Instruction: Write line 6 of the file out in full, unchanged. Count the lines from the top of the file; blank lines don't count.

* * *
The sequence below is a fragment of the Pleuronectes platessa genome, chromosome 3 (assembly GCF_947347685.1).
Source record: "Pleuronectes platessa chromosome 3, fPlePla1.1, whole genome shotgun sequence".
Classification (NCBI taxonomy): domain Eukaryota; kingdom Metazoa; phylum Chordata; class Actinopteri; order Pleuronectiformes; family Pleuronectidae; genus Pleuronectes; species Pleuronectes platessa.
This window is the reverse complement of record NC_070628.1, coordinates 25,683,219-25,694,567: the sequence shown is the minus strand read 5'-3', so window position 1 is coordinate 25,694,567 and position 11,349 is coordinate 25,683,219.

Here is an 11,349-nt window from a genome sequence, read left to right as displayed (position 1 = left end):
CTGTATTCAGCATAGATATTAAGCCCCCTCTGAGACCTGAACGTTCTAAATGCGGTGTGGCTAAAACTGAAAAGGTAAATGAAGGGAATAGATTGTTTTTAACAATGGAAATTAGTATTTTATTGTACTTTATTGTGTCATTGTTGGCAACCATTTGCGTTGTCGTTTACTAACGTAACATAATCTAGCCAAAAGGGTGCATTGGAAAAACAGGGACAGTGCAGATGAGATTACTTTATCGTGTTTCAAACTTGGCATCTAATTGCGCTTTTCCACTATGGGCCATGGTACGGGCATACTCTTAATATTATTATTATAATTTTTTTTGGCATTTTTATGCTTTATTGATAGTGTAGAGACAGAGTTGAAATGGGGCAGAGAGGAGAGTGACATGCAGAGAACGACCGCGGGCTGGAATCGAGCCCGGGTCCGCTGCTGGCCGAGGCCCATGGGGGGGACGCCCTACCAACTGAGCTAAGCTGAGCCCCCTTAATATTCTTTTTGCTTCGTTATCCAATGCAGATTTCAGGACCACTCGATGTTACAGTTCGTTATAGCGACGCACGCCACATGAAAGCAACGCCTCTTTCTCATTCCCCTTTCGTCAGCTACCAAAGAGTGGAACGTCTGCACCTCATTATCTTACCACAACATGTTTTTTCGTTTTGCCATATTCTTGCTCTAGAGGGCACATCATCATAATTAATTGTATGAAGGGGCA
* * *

CTGTATTCAGCATAGATATTAAGCCCCCTCTGAGACCTGAACGTTCTAAATGCGGTGTGGCTAAAACTGAAAAGGTAAATGAAGGGAATAGATTGTTTTTAACAATGGAAATTAGTATTTTATTGTACTTTATTGTGTCATTGTTGGCAACCATTTGCGTTGTCGTTTACTAACGTAACATAATCTAGCCAAAAGGGTGCATTGGAAAAACAGGGACAGTGCAGATGAGATTACTTTATCGTGTTTCAAACTTGGCATCTAATTGCGCTTTTCCACTATGGGCCATGGTACGGGCATACTCTTAATATTATTATTATAATTTTTTTTGGCATTTTTATGCTTTATTGATAGTGTAGAGACAGAGTTGAAATGGGGCAGAGAGGAGAGTGACATGCAGAGAACGACCGCGGGCTGGAATCGAGCCCGGGTCCGCTGCTGGCCGAGGCCCATGGGGGGGACGCCCTACCAACTGAGCTAAGCTGAGCCCCCTTAATATTCTTTTTGCTTCGTTATCCAATGCAGATTTCAGGACCACTCGATGTTACAGTTCGTTATAGCGACGCACGCCACATGAAAGCAACGCCTCTTTCTCATTCCCCTTTCGTCAGCTACCAAAGAGTGGAACGTCTGCACCTCATTATCTTACCACAACATGTTTTTTCGTTTTGCCATATTCTTGCTCTAGAGGGCACATCATCATAATTAATTGTATGAAGGGGCA